Fulgentius was accompanied to Sardinia by many of his monastic brethren. Instead, therefore, of proceeding to his former abode, he obtained permission from the Bishop of Calaris to build an abbey hard by the Basilica of St. Saturninus, and there he ruled over forty monks, who observed the strictest renunciation of private property, while the abbot saw to all their wants with great charity and discretion; but if any monk asked for anything, he refused him at once, saying that a monk should be content with what he is given, and that true religious have renounced their own will, “parati nihil velle et nolle”. This severity in a particular point was no doubt tempered by the saint’s sweetness of disposition and charm of manner, with which was associated a peculiarly winning and moving eloquence. He wrote much during his second exile. The Scythian monks, led by John Maxentius at Constantinople, had been trying to get their formula approved at Rome: “One of the Trinity was crucified”. At the same time they were attacking the traces of Semipelagianism in the works of Faustus of Riez. On the latter point they had full sympathy from the exiles in Sardinia, whose support they had asked. Fulgentius wrote them a letter in the name of the other bishops (Ep. 15), and composed a work “Contra Faustum” in seven books, which is now lost. It was just completed when, in 523, Thrasimund died, and his successor, Hilderic, restored liberty to the Church of Africa.
The exiles returned, and new consecrations took place for all the vacant sees. When the bishops landed at Carthage, Fulgentius had an enthusiastic reception, and his journey to Ruspe was a triumphal progress. He returned to his beloved monastery, but insisted on Felix being sole superior; and he, who was consulted first among all the bishops of the province, asked leave in the monastery for the least things from the abbot Felix. He delivered in writing to the abbey a deed by which it was perpetually exempted from the jurisdiction of the bishops of Ruspe. This document was read in the Council of Carthage of 534. It was in fact the custom in Africa that monasteries should not of necessity be subject to the local bishop, but might choose any bishop at a distance as their ecclesiastical superior. Fulgentius now gave himself to the care of his diocese. He was careful that his clergy should not wear fine clothes, nor devote themselves to secular occupations. They were to have houses near the church, to cultivate their gardens with their own hands, and to be particular about correct pronunciation and sweetness in singing the psalms. He corrected some with words, others with scourging. He ordered fasting on Wednesdays and Fridays for all clergy and widows, and for those of the laity that were able. In this last period of St. Fulgentius’s life he published some sermons, and ten books against the Arian Fabianus, of which only fragments remain. A year before his death he was moved to great compunction of heart; he suddenly quitted all his work, and even his monastery, and sailed with a few companions to the island of Circe, where he gave himself to reading, prayer, and fasting in a monastery which he had previously caused to be constructed on a small rock. There he mortified his members and wept in the presence of God alone, as though he anticipated a speedy death. But complaints were made of his absence, and he returned to his labors. He shortly fell into a grievous sickness. In his sufferings he said ceaselessly: “O Lord, give me patience here, and forgiveness hereafter.” He refused, as too luxurious, the warm bath which the physicians recommended. He summoned his clergy and in the presence of the monks asked pardon for any want of sympathy or any undue severity he might have shown. He was sick for seventy days, continuing in prayer and retaining all his faculties to the last. His possessions he gave to the poor, and to those of his clergy who were in need. He died on January 1, 533, in the sixty-fifth year of his life and the twenty-fifth of his episcopate.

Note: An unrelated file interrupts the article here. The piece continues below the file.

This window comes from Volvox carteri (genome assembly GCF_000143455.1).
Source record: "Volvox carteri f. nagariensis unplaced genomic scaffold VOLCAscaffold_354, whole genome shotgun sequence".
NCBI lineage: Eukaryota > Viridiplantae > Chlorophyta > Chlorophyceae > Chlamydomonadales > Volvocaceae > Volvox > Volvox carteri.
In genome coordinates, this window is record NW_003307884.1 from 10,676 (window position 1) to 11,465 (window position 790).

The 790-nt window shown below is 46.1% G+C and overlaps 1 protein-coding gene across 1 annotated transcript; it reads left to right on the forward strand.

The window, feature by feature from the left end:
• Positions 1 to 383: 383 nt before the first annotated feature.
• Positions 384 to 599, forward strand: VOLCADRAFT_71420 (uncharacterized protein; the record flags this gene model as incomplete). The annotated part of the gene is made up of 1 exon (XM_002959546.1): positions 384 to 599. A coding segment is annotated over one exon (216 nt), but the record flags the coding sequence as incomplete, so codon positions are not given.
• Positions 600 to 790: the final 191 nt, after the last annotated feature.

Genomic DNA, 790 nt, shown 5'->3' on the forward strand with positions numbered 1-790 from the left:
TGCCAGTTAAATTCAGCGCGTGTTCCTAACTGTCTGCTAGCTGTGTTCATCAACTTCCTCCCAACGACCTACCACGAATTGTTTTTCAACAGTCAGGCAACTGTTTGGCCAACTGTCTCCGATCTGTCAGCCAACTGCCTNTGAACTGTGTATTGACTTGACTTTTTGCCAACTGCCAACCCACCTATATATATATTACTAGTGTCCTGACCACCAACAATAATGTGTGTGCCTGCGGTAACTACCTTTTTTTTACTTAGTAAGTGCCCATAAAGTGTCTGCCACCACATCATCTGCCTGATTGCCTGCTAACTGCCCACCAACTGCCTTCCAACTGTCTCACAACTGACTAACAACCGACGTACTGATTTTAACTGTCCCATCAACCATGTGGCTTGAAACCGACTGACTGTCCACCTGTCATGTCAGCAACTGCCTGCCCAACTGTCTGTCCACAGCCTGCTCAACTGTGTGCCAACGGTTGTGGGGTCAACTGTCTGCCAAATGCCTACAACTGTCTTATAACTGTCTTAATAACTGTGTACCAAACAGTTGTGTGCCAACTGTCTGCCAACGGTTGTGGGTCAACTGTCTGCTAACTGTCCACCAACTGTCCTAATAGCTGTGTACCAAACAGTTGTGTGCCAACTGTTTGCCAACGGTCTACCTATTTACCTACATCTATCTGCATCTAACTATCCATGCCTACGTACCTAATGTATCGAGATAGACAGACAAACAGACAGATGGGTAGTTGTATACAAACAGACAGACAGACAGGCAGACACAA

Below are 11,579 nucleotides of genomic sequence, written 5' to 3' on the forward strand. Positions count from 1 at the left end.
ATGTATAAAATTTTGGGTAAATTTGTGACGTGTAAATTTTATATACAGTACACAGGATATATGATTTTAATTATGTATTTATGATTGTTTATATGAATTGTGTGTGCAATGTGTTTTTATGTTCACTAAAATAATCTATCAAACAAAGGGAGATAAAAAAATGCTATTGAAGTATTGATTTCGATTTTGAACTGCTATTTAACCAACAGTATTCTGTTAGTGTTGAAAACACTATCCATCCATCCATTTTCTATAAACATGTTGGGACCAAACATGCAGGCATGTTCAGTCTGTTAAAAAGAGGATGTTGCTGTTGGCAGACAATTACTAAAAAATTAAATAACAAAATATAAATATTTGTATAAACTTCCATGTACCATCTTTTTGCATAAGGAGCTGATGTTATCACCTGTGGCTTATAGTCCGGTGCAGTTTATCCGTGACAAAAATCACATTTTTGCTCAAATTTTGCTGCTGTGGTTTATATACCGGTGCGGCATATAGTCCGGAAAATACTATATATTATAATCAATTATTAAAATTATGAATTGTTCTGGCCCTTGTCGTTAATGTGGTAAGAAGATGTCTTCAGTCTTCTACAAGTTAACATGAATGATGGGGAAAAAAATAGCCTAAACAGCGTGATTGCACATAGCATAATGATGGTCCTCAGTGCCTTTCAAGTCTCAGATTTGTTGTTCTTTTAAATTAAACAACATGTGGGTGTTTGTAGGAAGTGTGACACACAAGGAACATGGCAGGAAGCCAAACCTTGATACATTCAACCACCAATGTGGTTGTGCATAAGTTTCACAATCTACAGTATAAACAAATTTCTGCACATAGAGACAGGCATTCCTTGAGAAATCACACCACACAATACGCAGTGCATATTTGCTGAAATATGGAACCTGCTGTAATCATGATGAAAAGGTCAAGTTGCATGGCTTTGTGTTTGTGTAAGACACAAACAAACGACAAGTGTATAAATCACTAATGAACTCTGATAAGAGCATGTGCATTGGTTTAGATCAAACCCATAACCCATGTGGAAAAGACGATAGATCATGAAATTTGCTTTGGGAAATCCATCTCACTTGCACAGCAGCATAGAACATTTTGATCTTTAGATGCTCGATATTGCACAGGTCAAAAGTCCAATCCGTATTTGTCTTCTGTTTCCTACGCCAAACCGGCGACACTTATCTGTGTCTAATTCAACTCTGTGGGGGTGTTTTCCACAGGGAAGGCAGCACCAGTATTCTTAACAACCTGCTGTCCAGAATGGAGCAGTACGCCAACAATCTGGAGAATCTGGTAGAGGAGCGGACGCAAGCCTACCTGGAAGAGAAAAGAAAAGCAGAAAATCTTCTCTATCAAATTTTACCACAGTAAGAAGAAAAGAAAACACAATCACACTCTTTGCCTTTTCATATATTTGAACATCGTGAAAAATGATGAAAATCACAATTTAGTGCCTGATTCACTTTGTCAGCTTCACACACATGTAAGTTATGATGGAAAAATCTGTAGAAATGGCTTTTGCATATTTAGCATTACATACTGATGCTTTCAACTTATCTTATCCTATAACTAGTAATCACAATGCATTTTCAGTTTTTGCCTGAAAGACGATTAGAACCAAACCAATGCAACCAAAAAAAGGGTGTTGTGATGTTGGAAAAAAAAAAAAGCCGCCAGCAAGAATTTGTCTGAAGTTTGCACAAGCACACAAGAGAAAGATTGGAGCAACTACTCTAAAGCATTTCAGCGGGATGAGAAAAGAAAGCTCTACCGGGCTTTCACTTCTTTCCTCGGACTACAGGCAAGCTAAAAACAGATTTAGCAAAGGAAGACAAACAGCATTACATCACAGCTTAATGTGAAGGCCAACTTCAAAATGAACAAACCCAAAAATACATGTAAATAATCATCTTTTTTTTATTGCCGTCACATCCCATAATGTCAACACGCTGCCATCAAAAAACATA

Besides the works already mentioned, we still possess of St. Fulgentius some fine treatises, sermons, and letters. The best known is the book “De Fide”, a description of the true Faith, written for a certain Peter, who was going on a pilgrimage to the schismatic East. The three books “Ad Monimum”, written in Sardinia, are addressed to a friend who understood St. Augustine to teach that God predestinates evil. St. Fulgentius is saturated with St. Augustine’s writings and way of thinking, and he defends him from the charge of making God predestinate evil. He himself makes it a matter of faith that unbaptized infants are punished with eternal fire for original sin. No one can by any means be saved outside the Church; all pagans and heretics are infallibly damned. “It is to think unworthily of grace, to suppose that it is given to all men”, since not only not all have faith, but there are still some nations which the preaching of the Faith has not yet reached. These harsh doctrines seem to have suited the African temperament. His last work against Semipelagianism was written at Ruspe and addressed to the leaders of the Scythian monks, John and Venerius: “De veritate prdestinationis et gratiae Dei”, in three books. To these we may add the two books, “De remissione peccatorum”. He wrote much on the Holy Trinity and the Incarnation: “Liber contra Arians”, “Liber ad Victorem”, “Liber ad Scarilam de Incarnation“. To St. Augustine’s doctrine of the Trinity, Fulgentius adds a thorough grasp of the doctrine of the Person of Christ as defined against Nestorianism and Eutychianism. His thought is always logical and his exposition clear, and he is the principal theologian of the sixth century, if we do not count St. Gregory. His letters have no biographical interest, but are theological treatises on chastity, virginity, penance, etc. His sermons are eloquent and full of fervor, but are few in number.